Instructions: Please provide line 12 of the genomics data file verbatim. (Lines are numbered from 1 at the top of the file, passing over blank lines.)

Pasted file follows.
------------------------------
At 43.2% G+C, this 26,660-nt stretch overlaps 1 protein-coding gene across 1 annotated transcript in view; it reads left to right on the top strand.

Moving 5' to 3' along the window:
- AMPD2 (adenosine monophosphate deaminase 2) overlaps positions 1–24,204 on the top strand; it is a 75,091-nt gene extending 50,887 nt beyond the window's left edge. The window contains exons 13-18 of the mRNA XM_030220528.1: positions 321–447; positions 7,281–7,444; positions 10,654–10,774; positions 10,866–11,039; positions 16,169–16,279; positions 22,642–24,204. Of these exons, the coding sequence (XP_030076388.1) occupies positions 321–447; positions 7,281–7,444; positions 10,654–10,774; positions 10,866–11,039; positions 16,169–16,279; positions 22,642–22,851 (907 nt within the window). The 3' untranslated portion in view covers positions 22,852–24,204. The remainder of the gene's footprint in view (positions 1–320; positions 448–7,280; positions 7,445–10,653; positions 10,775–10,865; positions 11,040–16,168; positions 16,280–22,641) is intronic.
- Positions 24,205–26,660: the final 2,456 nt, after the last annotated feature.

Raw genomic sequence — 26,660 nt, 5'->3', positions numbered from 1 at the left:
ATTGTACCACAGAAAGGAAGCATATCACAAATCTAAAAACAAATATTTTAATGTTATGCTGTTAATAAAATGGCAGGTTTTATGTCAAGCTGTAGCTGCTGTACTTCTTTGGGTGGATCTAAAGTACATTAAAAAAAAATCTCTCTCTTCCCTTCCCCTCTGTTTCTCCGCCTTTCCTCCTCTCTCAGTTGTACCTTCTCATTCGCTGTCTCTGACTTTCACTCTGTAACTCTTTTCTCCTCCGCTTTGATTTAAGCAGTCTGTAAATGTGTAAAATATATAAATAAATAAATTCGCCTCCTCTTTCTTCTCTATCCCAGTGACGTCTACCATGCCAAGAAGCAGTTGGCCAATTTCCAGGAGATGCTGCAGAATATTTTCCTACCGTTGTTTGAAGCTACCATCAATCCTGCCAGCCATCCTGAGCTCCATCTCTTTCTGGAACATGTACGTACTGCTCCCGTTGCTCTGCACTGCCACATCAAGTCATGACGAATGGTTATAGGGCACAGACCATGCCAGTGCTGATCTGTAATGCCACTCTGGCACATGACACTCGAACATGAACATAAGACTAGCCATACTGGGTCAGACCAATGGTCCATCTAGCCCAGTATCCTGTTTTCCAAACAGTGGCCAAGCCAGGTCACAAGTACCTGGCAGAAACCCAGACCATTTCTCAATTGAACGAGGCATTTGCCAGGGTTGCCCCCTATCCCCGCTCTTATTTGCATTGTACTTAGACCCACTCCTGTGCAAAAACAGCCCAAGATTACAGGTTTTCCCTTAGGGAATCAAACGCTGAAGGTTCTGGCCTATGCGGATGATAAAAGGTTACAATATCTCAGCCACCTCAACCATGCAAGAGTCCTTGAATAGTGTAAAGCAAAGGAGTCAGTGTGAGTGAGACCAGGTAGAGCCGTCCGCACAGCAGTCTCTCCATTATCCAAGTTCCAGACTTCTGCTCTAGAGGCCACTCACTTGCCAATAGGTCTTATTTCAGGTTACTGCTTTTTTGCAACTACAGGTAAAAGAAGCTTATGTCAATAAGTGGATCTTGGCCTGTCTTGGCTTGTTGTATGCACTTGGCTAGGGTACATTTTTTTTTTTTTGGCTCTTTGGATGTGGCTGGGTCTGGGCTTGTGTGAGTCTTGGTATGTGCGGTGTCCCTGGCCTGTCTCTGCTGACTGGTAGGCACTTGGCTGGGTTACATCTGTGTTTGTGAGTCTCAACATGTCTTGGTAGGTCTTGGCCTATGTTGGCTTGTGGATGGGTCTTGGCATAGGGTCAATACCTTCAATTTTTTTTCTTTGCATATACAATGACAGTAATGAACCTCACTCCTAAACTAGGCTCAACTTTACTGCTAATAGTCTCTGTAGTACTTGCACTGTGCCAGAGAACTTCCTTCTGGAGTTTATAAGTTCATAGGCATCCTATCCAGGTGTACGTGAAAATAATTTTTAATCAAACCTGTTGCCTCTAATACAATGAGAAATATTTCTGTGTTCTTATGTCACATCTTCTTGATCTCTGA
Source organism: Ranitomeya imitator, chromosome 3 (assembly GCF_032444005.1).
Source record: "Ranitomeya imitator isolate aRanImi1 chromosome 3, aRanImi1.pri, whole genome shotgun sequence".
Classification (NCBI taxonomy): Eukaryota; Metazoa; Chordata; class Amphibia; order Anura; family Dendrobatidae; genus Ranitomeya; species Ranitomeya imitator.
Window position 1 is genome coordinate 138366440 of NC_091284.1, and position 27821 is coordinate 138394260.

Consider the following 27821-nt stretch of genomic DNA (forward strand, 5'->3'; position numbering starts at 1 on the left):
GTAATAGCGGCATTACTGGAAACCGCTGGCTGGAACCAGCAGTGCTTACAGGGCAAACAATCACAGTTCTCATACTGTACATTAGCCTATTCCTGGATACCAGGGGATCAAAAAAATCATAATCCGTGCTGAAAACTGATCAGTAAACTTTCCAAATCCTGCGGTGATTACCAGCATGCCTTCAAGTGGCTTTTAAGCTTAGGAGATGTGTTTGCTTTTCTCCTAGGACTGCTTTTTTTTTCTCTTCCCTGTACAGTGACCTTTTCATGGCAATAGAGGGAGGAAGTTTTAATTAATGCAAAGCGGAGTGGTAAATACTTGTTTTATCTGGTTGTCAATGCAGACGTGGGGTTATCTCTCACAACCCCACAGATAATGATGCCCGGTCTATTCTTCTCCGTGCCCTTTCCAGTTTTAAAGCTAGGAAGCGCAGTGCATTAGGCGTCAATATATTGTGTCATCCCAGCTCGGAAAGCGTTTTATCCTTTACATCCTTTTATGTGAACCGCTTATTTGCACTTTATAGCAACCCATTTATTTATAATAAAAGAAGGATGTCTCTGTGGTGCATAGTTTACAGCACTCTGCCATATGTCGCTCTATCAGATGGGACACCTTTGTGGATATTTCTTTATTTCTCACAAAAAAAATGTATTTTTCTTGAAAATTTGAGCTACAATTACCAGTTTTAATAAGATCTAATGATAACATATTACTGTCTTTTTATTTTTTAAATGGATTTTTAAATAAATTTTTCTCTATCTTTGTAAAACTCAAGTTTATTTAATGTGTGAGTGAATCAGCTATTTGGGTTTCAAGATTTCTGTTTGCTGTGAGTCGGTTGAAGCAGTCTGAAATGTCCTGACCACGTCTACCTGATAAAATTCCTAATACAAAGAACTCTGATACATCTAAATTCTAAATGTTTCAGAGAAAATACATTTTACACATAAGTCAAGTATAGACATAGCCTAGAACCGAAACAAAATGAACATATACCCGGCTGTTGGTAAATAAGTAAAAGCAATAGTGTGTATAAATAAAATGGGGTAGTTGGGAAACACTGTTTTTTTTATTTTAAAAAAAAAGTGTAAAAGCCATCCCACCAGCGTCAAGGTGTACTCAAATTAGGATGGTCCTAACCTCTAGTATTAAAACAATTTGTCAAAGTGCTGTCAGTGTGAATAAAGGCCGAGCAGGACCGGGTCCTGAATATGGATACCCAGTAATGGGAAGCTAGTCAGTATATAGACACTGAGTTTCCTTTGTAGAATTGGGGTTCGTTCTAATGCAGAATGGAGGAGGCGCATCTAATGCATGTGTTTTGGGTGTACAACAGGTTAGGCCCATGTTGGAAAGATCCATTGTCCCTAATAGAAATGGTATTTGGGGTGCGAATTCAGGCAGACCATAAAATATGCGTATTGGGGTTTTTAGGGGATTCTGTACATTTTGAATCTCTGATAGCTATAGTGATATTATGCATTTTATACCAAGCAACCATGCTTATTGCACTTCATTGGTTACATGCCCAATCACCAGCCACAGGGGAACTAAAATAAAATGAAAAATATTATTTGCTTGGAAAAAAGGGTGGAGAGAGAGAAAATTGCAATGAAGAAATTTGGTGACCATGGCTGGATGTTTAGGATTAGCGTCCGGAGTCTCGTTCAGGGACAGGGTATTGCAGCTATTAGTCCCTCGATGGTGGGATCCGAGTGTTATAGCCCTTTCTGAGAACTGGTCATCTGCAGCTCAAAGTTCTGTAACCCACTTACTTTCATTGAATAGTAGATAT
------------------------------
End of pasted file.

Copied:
GTAATAGCGGCATTACTGGAAACCGCTGGCTGGAACCAGCAGTGCTTACAGGGCAAACAATCACAGTTCTCATACTGTACATTAGCCTATTCCTGGATACCAGGGGATCAAAAAAATCATAATCCGTGCTGAAAACTGATCAGTAAACTTTCCAAATCCTGCGGTGATTACCAGCATGCCTTCAAGTGGCTTTTAAGCTTAGGAGATGTGTTTGCTTTTCTCCTAGGACTGCTTTTTTTTTCTCTTCCCTGTACAGTGACCTTTTCATGGCAATAGAGGGAGGAAGTTTTAATTAATGCAAAGCGGAGTGGTAAATACTTGTTTTATCTGGTTGTCAATGCAGACGTGGGGTTATCTCTCACAACCCCACAGATAATGATGCCCGGTCTATTCTTCTCCGTGCCCTTTCCAGTTTTAAAGCTAGGAAGCGCAGTGCATTAGGCGTCAATATATTGTGTCATCCCAGCTCGGAAAGCGTTTTATCCTTTACATCCTTTTATGTGAACCGCTTATTTGCACTTTATAGCAACCCATTTATTTATAATAAAAGAAGGATGTCTCTGTGGTGCATAGTTTACAGCACTCTGCCATATGTCGCTCTATCAGATGGGACACCTTTGTGGATATTTCTTTATTTCTCACAAAAAAAATGTATTTTTCTTGAAAATTTGAGCTACAATTACCAGTTTTAATAAGATCTAATGATAACATATTACTGTCTTTTTATTTTTTAAATGGATTTTTAAATAAATTTTTCTCTATCTTTGTAAAACTCAAGTTTATTTAATGTGTGAGTGAATCAGCTATTTGGGTTTCAAGATTTCTGTTTGCTGTGAGTCGGTTGAAGCAGTCTGAAATGTCCTGACCACGTCTACCTGATAAAATTCCTAATACAAAGAACTCTGATACATCTAAATTCTAAATGTTTCAGAGAAAATACATTTTACACATAAGTCAAGTATAGACATAGCCTAGAACCGAAACAAAATGAACATATACCCGGCTGTTGGTAAATAAGTAAAAGCAATAGTGTGTATAAATAAAATGGGGTAGTTGGGAAACACTGTTTTTTTTATTTTAAAAAAAAAGTGTAAAAGCCATCCCACCAGCGTCAAGGTGTACTCAAATTAGGATGGTCCTAACCTCTAGTATTAAAACAATTTGTCAAAGTGCTGTCAGTGTGAATAAAGGCCGAGCAGGACCGGGTCCTGAATATGGATACCCAGTAATGGGAAGCTAGTCAGTATATAGACACTGAGTTTCCTTTGTAGAATTGGGGTTCGTTCTAATGCAGAATGGAGGAGGCGCATCTAATGCATGTGTTTTGGGTGTACAACAGGTTAGGCCCATGTTGGAAAGATCCATTGTCCCTAATAGAAATGGTATTTGGGGTGCGAATTCAGGCAGACCATAAAATATGCGTATTGGGGTTTTTAGGGGATTCTGTACATTTTGAATCTCTGATAGCTATAGTGATATTATGCATTTTATACCAAGCAACCATGCTTATTGCACTTCATTGGTTACATGCCCAATCACCAGCCACAGGGGAACTAAAATAAAATGAAAAATATTATTTGCTTGGAAAAAAGGGTGGAGAGAGAGAAAATTGCAATGAAGAAATTTGGTGACCATGGCTGGATGTTTAGGATTAGCGTCCGGAGTCTCGTTCAGGGACAGGGTATTGCAGCTATTAGTCCCTCGATGGTGGGATCCGAGTGTTATAGCCCTTTCTGAGAACTGGTCATCTGCAGCTCAAAGTTCTGTAACCCACTTACTTTCATTGAATAGTAGATAT